In 1972, Clive O'Connor, his wife, two year old baby and their guitar sailed their Shark from Niagara-on-the-Lake to Melbourne, Australia. They arrived in good form, still speaking to each other and their Shark, at last report, was still being used for research on Australia's Great Barrier Reef. Randal Peart sailed his Shark from Windsor and then crossed over to England, cruised the French canals, and then sailed BACK across and cruised the Caribbean for a year. He's still alive and well and eccentric.
If you'd like to correspond with him, he'd be happy to hear from you at: StMaker@aol.com (Editor's Note: The text of the above paragraph has been changed from the original, to reflect new information from Randal's wife, Patricia, received on Sept 11, 2000)
On his return, he reported no structural damage and no bulkheads adrift, but he did ask for a new set of gudgeons to replace his worn ones. More recently, Bob Lush added a foot to the stern of his Shark to bring it up to a minimum 25-foot size for the OSTAR single-handed transatlantic race. His biggest problem crossing the Atlantic was getting stuck in the doldrums and listening to empty sails slap for too many mind-destroying days. The Shark is a forgiving boat which makes it appealing to novices, but with 14 separate lines to tweak, it is as technical as any sailor could wish.
An active class association defined the Shark's measurements and specifications as early as 1966 and in 1984, the association adopted a more formal measurement form patterned after a number of international one-design classes. The fact that all Sharks, both new and old have been built to these specifications has kept the racing fleet viable and maintained the market value of the boat.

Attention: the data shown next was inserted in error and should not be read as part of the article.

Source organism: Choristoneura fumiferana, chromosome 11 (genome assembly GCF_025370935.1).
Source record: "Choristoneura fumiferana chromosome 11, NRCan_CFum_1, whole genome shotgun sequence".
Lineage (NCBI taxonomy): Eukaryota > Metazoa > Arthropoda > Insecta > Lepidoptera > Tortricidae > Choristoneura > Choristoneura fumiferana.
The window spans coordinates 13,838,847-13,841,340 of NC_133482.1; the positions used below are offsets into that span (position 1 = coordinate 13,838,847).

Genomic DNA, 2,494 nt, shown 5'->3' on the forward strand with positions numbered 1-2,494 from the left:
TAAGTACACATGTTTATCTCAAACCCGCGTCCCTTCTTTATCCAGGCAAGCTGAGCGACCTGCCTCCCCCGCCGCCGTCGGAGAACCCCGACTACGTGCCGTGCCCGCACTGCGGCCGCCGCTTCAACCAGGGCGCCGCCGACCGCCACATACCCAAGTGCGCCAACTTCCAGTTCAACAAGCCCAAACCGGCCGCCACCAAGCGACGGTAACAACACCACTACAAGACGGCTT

The association is active at the international, national and regional levels giving Shark owners who are not part of a local fleet a point of contact and an active racing program. In addition to regular club races, there are regional, provincial and national Shark Class regattas. The highlight of each year is the Shark World Championship, a seven race series held for two consecutive years in North America and, in the third year, in Europe. Host for the 1994 Shark Worlds, won by Don Ruddy in #268 Dartos, was the Niagara-on-the-Lake Sailing Club, the club Hinterhoeller helped found. Fifty-six Sharks competed in the 1994 event The World Championship in 1995, won by John Clark/Don Ruddy was held in Freidrickshaven on Lake Constance. Several Canadian Shark sailors competed in this event.
Boats designed by George Hinterhoeller . . .
1959 - SHARK 24
1965 - HR20 (Cygnus 20 in 1967)
1967 - NIAGARA 30
1967 - HINTERHOELLER 28
1969 - HR-25
1969 - HINTERHOELLER 30
1969 - HINTERHOELLER 25
1974 - CYGNUS 20 1977 - NIAGARA 26 Not including all the C&C models George oversaw building, the boats actually built by Hinterhoeller Yachts were. . .
1959 - SHARK 24
1965 - INVADER 36
1967 - NIAGARA 30
1967 - HINTERHOELLER 28
1967 - REDWING 30
1968 - FRIGATE 36
1969 - HR-25
1969 - REDWING 35
1969 - HINTERHOELLER 30
1969 - HINTERHOELLER 25
1974 - CYGNUS 20 - by Skene Boats, Ottawa ON
1976 - AURORA 40
1977 - NIAGARA 26
1977 - NIAGARA 31
1978 - NIAGARA 35
1978 - NONSUCH 30
1981 - FRERS F3
1982 - NONSUCH 26
1983 - NONSUCH 36
1984 - NONSUCH 22
1984 - NIAGARA 42
1988 - NONSUCH 33
1994 - NONSUCH 260
1994 - NONSUCH 324
1994 - NONSUCH 354
Canadian Sailing Hall of Fame 2022